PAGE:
We have expanded the list of climate policies we assess company engagement with to incorporate land-use related policy, referring to legislative or regulatory measures to enhance and protect ecosystems and land where carbon is being stored. Assessments under this category are currently underweighted in terms of their contribution to the overall company metrics. This weighting will be progressively increased over the next 6 months.
We adjusted the terminology used to describe the queries running down the left-hand side of our scoring matrix and added additional explanatory text to the info-boxes. This has no impact on the scores and methodology. It has been done following user feedback to improve clarity.
In this section, we depict graphically the relationships the corporation has with trade associations, federations, advocacy groups and other third parties who may be acting on their behalf to influence climate change policy. Each of the columns above represents one relationship the corporation appears to have with such a third party. In these columns, the top, dark section represents the strength of the relationship the corporation has with the influencer. For example if a corporation's senior executive also held a key role in the trade association, we would deem this to be a strong relationship and it would be on the far left of the chart above, with the weaker ones to the right. Click on these grey shaded upper sections for details of these relationships. The middle section contains a link to the organization score details of the influencer concerned, so you can see the details of its climate change policy influence. Click on the middle sections for for details of the trade associations. The lower section contains the organization score of that influencer, the lower the more negatively it is influencing climate policy.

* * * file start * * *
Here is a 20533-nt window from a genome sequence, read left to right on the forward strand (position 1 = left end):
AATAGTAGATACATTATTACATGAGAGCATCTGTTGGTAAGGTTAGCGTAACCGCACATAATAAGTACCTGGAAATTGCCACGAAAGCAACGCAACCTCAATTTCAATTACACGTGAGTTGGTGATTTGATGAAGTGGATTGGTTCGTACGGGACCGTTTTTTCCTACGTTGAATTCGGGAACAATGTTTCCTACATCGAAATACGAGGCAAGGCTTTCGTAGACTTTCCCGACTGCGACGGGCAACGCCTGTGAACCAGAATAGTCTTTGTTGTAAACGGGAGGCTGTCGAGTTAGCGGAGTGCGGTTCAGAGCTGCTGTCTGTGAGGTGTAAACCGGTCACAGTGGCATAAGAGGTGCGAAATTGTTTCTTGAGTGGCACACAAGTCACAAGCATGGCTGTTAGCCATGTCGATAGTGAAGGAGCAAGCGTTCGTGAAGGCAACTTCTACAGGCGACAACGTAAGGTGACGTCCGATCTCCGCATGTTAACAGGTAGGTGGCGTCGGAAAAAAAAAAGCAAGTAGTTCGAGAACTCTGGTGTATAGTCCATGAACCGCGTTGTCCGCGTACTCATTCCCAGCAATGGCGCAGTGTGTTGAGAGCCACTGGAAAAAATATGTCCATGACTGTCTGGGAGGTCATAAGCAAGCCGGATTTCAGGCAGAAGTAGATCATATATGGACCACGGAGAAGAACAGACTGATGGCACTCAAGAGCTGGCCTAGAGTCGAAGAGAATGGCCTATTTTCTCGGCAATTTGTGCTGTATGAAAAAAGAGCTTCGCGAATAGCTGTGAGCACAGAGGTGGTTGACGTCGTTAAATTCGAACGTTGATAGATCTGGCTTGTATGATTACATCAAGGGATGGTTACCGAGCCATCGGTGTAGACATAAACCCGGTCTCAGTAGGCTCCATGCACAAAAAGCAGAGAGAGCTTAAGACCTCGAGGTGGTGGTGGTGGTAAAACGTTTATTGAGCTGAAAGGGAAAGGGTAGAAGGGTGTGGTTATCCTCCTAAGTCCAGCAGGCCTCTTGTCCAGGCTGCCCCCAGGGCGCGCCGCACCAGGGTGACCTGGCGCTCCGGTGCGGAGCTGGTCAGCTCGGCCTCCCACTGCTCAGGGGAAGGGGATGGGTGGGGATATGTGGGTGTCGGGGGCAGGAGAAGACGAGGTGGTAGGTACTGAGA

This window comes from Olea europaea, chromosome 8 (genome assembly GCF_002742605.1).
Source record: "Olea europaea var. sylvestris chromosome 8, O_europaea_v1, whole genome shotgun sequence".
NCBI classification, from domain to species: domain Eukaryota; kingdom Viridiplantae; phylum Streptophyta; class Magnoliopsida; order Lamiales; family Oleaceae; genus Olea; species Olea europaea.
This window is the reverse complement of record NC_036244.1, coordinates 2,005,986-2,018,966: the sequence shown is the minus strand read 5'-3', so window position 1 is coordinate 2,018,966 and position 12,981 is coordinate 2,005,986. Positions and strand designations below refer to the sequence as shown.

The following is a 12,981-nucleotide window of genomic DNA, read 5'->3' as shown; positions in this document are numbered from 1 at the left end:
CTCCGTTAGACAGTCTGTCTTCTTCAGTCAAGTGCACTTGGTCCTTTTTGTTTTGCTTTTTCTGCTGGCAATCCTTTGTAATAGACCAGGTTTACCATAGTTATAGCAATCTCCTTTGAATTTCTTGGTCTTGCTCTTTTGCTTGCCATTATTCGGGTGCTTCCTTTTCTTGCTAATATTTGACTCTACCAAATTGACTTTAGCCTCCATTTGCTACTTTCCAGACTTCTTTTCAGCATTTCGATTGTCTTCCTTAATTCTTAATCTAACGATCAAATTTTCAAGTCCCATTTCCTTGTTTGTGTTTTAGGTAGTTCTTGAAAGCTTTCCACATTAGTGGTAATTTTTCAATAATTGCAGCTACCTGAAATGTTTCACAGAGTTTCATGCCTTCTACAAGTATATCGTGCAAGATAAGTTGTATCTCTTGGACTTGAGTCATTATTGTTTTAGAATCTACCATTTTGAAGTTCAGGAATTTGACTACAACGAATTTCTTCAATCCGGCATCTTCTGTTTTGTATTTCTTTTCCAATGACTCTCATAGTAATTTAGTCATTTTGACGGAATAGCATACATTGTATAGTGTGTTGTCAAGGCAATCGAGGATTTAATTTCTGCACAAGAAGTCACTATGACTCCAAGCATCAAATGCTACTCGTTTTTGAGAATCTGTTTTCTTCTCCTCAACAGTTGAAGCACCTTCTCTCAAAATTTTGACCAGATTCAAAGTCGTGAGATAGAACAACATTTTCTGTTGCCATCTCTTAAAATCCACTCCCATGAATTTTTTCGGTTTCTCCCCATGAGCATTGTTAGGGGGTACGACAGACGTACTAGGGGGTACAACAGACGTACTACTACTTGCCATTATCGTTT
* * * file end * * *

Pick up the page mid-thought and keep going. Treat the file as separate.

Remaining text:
Climate Lobbying Overview: Steinhoff International does not appear to be engaged on climate change, with no transparent disclosures on climate-related policies or the energy transition. The company has also failed to disclose its memberships to key industry associations, and has not assessed their positions on climate change policy.
Top-line Messaging on Climate Policy: Steinhoff International has limited top-line communications on climate policy. In its 2021 Annual report, published in 2022, the company recognized that climate change can create “challenges”. However, Steinhoff International has not explicitly supported the need to reduce global greenhouse gas emissions, the need for government regulation to respond to climate change, or the Paris Agreement.
Engagement with Climate-Related Regulations: Steinhoff International has not transparently disclosed its engagement activities on specific climate-related regulations in either its corporate reporting or CDP responses.
Positioning on Energy Transition: Steinhoff International does not appear to have expressed any positions on the energy transition or related policy.
Industry Association Governance: Steinhoff International has not disclosed on its memberships to industry associations in its corporate reporting or CDP responses, and has not completed an audit of its associations and their positions on climate change policy.